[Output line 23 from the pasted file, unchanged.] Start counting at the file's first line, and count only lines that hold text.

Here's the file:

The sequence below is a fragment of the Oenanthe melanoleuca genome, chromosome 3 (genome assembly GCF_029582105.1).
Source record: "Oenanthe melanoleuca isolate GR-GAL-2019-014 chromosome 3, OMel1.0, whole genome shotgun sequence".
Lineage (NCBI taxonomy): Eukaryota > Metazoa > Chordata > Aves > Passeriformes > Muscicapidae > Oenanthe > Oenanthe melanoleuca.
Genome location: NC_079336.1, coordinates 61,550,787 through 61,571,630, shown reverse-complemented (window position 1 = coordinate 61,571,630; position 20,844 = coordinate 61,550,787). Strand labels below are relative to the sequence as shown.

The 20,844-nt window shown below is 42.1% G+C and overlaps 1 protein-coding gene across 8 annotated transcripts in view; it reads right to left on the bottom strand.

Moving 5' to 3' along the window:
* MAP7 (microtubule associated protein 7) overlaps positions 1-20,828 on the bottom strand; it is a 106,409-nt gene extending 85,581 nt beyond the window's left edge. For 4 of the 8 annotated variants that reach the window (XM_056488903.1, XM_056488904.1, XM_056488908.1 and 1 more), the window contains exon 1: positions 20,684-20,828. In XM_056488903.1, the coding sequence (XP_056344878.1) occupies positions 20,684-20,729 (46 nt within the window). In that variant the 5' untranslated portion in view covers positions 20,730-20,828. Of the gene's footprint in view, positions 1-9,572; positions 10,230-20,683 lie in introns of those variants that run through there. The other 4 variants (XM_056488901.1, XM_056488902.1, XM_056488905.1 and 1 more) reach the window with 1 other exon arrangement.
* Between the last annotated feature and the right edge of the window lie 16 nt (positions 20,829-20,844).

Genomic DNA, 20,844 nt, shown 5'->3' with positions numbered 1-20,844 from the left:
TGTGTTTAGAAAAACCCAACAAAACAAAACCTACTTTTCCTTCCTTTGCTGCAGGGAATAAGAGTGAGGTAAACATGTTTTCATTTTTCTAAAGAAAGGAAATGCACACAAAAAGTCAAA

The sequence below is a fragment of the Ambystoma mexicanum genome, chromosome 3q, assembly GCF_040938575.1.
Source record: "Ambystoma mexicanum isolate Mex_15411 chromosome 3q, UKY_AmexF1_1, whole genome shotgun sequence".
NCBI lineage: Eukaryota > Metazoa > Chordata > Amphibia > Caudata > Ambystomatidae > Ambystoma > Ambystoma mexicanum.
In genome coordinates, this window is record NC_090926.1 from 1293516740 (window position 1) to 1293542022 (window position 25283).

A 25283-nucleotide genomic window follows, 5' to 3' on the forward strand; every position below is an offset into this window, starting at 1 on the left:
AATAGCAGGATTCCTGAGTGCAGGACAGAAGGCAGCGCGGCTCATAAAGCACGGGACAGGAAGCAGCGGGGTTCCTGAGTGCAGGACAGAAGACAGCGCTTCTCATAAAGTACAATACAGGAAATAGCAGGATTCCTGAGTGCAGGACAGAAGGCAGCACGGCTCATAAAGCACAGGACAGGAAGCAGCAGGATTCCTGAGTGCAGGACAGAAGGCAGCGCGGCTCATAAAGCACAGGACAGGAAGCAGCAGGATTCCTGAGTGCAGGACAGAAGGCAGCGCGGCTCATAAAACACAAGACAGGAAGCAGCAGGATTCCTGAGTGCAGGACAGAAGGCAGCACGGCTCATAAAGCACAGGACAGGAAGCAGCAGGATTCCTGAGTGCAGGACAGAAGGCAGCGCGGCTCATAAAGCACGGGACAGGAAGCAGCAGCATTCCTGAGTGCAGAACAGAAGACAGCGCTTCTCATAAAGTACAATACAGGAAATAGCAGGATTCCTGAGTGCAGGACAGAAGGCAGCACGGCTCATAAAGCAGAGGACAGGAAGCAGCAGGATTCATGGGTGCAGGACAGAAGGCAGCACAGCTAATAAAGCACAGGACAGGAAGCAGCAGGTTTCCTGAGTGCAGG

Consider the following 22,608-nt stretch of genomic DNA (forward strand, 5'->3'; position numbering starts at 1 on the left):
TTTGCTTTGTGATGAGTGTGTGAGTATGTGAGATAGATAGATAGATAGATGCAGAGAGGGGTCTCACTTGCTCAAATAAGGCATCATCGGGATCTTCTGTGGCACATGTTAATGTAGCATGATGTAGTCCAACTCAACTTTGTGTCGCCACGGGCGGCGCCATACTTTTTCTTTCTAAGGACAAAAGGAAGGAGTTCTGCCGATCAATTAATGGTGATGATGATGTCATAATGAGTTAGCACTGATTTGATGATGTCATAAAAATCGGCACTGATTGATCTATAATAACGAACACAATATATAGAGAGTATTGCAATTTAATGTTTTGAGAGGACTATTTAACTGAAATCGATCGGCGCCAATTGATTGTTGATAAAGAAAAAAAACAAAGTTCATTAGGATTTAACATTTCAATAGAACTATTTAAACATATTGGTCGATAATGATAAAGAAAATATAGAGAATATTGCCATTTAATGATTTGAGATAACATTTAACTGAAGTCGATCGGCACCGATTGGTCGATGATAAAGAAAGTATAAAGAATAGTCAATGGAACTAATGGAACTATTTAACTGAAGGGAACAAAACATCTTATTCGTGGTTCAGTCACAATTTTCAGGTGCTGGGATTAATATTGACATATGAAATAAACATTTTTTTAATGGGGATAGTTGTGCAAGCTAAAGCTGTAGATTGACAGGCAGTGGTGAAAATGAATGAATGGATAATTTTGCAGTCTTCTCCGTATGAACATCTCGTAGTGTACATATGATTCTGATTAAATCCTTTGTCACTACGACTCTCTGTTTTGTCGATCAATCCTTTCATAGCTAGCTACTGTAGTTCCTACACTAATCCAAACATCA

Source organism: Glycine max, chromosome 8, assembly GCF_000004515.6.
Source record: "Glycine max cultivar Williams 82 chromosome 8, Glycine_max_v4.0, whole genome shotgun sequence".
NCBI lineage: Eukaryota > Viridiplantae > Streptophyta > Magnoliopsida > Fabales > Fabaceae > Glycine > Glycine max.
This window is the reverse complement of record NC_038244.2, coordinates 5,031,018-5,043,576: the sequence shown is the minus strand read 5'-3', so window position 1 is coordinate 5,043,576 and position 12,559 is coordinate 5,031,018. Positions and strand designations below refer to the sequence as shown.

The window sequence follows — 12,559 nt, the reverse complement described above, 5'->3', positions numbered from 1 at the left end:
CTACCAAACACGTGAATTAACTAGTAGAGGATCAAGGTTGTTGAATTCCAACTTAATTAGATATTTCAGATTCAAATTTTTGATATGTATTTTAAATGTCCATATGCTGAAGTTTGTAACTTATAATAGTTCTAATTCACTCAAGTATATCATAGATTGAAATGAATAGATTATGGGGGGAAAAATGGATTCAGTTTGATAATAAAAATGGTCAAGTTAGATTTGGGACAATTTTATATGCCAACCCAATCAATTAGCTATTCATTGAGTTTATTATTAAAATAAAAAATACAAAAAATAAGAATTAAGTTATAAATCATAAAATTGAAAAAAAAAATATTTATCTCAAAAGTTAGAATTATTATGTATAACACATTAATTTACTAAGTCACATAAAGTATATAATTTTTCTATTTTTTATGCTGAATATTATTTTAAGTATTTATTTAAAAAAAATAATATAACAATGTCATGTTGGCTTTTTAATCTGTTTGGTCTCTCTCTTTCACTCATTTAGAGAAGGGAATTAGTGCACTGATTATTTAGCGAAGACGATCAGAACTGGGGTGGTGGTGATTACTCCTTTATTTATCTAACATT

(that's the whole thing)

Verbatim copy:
The window sequence follows — 12,559 nt, the reverse complement described above, 5'->3', positions numbered from 1 at the left end: